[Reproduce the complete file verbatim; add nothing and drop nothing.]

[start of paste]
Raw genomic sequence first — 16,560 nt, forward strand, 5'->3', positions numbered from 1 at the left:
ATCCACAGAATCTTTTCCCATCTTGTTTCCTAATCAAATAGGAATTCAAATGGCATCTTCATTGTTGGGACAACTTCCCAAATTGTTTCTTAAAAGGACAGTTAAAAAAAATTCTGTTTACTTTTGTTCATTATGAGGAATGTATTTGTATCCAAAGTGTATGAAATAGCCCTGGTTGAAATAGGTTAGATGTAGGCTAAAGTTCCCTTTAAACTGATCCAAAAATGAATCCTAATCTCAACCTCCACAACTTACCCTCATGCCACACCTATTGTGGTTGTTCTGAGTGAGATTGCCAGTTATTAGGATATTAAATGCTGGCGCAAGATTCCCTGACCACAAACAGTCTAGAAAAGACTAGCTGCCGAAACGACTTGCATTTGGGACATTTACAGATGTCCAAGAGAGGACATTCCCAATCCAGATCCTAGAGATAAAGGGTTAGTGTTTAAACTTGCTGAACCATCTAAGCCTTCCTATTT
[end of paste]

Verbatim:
Raw genomic sequence first — 16,560 nt, forward strand, 5'->3', positions numbered from 1 at the left:
ATCCACAGAATCTTTTCCCATCTTGTTTCCTAATCAAATAGGAATTCAAATGGCATCTTCATTGTTGGGACAACTTCCCAAATTGTTTCTTAAAAGGACAGTTAAAAAAAATTCTGTTTACTTTTGTTCATTATGAGGAATGTATTTGTATCCAAAGTGTATGAAATAGCCCTGGTTGAAATAGGTTAGATGTAGGCTAAAGTTCCCTTTAAACTGATCCAAAAATGAATCCTAATCTCAACCTCCACAACTTACCCTCATGCCACACCTATTGTGGTTGTTCTGAGTGAGATTGCCAGTTATTAGGATATTAAATGCTGGCGCAAGATTCCCTGACCACAAACAGTCTAGAAAAGACTAGCTGCCGAAACGACTTGCATTTGGGACATTTACAGATGTCCAAGAGAGGACATTCCCAATCCAGATCCTAGAGATAAAGGGTTAGTGTTTAAACTTGCTGAACCATCTAAGCCTTCCTATTT